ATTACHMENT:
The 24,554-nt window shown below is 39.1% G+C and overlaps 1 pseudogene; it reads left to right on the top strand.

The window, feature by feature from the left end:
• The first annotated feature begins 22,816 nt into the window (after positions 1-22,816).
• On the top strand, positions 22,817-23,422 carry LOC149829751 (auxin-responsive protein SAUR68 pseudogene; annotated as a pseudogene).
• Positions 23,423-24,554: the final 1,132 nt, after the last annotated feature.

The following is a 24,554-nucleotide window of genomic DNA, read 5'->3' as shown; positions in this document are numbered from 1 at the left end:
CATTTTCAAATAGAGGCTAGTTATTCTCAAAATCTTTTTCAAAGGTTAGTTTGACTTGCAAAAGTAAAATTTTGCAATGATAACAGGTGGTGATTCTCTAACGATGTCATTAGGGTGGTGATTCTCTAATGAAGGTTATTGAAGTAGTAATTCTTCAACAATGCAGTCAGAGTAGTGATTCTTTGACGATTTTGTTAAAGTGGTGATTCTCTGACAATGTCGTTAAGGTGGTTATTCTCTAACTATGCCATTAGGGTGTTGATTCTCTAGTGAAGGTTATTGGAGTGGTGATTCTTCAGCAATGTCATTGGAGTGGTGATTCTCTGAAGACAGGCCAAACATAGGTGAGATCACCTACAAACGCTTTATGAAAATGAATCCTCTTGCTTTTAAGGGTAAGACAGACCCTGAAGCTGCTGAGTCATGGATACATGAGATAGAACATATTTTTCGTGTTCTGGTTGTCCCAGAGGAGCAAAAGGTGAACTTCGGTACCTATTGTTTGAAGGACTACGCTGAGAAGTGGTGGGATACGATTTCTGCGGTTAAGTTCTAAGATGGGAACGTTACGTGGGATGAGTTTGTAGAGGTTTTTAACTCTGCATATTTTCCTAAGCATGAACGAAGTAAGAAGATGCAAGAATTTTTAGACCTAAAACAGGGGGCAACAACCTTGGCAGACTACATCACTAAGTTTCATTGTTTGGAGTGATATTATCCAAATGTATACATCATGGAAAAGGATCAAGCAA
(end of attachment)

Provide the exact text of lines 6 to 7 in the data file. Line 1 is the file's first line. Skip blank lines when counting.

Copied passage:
The following is a 24,554-nucleotide window of genomic DNA, read 5'->3' as shown; positions in this document are numbered from 1 at the left end:
CATTTTCAAATAGAGGCTAGTTATTCTCAAAATCTTTTTCAAAGGTTAGTTTGACTTGCAAAAGTAAAATTTTGCAATGATAACAGGTGGTGATTCTCTAACGATGTCATTAGGGTGGTGATTCTCTAATGAAGGTTATTGAAGTAGTAATTCTTCAACAATGCAGTCAGAGTAGTGATTCTTTGACGATTTTGTTAAAGTGGTGATTCTCTGACAATGTCGTTAAGGTGGTTATTCTCTAACTATGCCATTAGGGTGTTGATTCTCTAGTGAAGGTTATTGGAGTGGTGATTCTTCAGCAATGTCATTGGAGTGGTGATTCTCTGAAGACAGGCCAAACATAGGTGAGATCACCTACAAACGCTTTATGAAAATGAATCCTCTTGCTTTTAAGGGTAAGACAGACCCTGAAGCTGCTGAGTCATGGATACATGAGATAGAACATATTTTTCGTGTTCTGGTTGTCCCAGAGGAGCAAAAGGTGAACTTCGGTACCTATTGTTTGAAGGACTACGCTGAGAAGTGGTGGGATACGATTTCTGCGGTTAAGTTCTAAGATGGGAACGTTACGTGGGATGAGTTTGTAGAGGTTTTTAACTCTGCATATTTTCCTAAGCATGAACGAAGTAAGAAGATGCAAGAATTTTTAGACCTAAAACAGGGGGCAACAACCTTGGCAGACTACATCACTAAGTTTCATTGTTTGGAGTGATATTATCCAAATGTATACATCATGGAAAAGGATCAAGCAA